The cathedral was dedicated in 1790 and the towers were the last elements to be added c. 1795.
   Each tower rises like a wedding cake, its diminishing tiers encrusted with massed columns and projecting cornices - an early statement of the emerging "neostyle" fashion and contemporary with the almost identical towers at nearby San Juan de Los Lagos. (see)
   For some, the cathedral at Lagos de Moreno may present the very picture of late baroque excess, but to the open-minded viewer, it has great charm and undeniable charisma - an outstanding Spanish architectural monument of the ornamental terminal baroque, so soon to be swept away by the puritanical tsunami of neoclassicism. 

text, graphics and B/W images © 1997 & 2020 Richard D. Perry

Thursday, September 17, 2020

Jalisco. San Juan de Los Lagos: El Santuario

As followers of this blog know, we often feature works by the eminent baroque architect and designer Felipe de Ureña* and his family.
In this post we look at the contributions by at least two of the family members to El Santuario, a famous pilgrimage church in the town of San Juan de los Lagos in the Los Altos region of Jalisco.    
   Here Felipe, together with his son-in-law Juan García de Castañeda, designed and fabricated the sumptuous main altarpiece, now sadly lost, for the celebrated basilica of the miracle working image of Our Lady of San Juan.   
   Architecturally, the rebuilt basilica, or Santuario as it is known, is somewhat eclectic although it may broadly be termed “neostyle", a terminal phase of the Mexican baroque that heralds and transitions into neoclassicism.     
   Begun in the 1750s and attributed to the metropolitan architect Juan Rodríguez de Estrada, it was unfinished at his death in 1769, and was only completed and finally dedicated in the 1790s.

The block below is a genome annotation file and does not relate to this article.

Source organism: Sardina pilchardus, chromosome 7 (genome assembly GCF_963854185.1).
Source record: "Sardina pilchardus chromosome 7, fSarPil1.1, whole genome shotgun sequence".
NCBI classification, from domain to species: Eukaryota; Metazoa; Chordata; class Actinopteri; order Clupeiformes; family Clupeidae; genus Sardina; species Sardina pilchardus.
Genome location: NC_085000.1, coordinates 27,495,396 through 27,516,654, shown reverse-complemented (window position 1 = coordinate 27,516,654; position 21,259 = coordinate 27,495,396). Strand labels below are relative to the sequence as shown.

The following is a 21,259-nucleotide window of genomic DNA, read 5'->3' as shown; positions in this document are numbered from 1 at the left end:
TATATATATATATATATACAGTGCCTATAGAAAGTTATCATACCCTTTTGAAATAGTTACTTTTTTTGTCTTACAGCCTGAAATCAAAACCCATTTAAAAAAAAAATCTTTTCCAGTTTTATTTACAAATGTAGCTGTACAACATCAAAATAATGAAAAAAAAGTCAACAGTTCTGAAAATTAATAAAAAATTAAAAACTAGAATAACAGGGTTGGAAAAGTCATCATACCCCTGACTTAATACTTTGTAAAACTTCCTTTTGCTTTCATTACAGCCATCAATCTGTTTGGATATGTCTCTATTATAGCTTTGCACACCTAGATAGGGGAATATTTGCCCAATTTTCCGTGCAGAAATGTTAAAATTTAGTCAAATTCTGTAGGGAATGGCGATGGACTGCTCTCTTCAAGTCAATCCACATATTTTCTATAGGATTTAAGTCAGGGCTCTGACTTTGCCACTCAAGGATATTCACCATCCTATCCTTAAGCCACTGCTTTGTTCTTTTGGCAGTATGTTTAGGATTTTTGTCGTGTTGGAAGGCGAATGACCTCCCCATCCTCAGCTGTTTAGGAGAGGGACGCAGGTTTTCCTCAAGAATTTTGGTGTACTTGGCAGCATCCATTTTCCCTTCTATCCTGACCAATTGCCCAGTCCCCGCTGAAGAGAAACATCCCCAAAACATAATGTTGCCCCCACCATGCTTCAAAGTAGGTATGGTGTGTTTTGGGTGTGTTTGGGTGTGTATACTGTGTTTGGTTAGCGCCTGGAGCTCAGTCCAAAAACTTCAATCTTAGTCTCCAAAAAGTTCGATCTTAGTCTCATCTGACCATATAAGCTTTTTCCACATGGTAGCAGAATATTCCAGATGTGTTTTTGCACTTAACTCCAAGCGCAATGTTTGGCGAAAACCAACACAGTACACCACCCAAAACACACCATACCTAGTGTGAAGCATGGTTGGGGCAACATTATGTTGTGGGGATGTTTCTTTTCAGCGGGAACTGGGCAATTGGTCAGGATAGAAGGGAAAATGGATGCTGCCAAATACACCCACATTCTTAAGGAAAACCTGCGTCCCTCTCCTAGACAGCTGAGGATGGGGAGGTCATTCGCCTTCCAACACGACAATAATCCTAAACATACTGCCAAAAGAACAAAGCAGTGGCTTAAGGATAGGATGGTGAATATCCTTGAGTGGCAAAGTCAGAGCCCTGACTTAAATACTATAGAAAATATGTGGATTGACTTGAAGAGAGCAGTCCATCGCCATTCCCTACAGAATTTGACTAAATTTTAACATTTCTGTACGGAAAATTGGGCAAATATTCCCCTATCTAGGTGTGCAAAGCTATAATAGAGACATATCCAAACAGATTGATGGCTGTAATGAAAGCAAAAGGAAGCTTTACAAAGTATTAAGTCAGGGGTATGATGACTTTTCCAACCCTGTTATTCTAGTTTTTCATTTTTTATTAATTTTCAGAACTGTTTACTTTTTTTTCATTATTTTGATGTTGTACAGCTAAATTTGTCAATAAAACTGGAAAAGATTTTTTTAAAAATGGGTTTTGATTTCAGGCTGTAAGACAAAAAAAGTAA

Noting then, that the towers—customarily the last building phase of any church front—display a strong affinity to Francisco Bruno’s almost contemporary towers at nearby Lagos de Moreno, and given the earlier connection of the Santuario with Felipe and Juan Garcia de Castañeda, it is probable that Felipe's son Francisco Bruno de Ureña may have had a role in their final design and completion.

Towers: San Juan de Los Lagos (l)            - Lagos de Moreno (r)  © Richard Perry

The Lost Altarpiece
On April 8th 1758, Juan García de Castañeda signed a contract for the design, creation and assembly of a sumptuous main altarpiece for the newly completed basilica to house the image of the Virgin of San Juan de Los Lagos—a major commission that would mark the high point and the ultimate work of his artistic career.
   Working out of his Aguascalientes workshop, in conjunction with Felipe de Ureña, Castañeda produced a detailed design, that unlike the retablo itself, has fortunately survived in the diocesan archives.

    The design, with its iconography, was approved and work went forward. The structural members and carved ornament were preformed at the Ureña Aguascalientes workshop and transported to the site of the still unfinished Basilica. Then, in 1763, five years after the project was initiated and the altarpiece well along in construction, Castaneda suddenly died.  

    At that point Felipe de Ureña contracted to finish the retablo, and it is thought that he completed the task two years later in 1765 before he left for Oaxaca the next year.  (As it turned out, this magnificent altarpiece was not installed in the Basilica until 1769, four years later.

   Based on the preserved Castañeda design, the altarpiece, although grand in scale and sumptuous in ornament, was structurally relatively conventional in the classic late baroque estipite style popularized by the Ureñas and others in the Bajio region. 

   The retablo is divided into four horizontal tiers with five vertical calles. Narrow estípite pilasters incorporating relief medallions frame the more expansive interestípites, or niche-pilasters in the lower tiers. All the niches contain statues of saints—12 in all including those in the more prominent center spaces. 

   In the felipense tradition, the central pavilion of the retablo is wider, especially in the grand main tier, designed for more effective display of the principal image of Our Lady of San Juan and the patron John the Baptist above. (for details of the iconography see the key below)

Statue of St Anne;                                           Fragment of sculpture niches with statuary;
Estipite fragments
   Although the altarpiece was later disassembled to make way for a neoclassical substitute and most of its constituents lost, a few fragments—statuary and structural pieces—have survived and are lodged in the Diocesan museum there.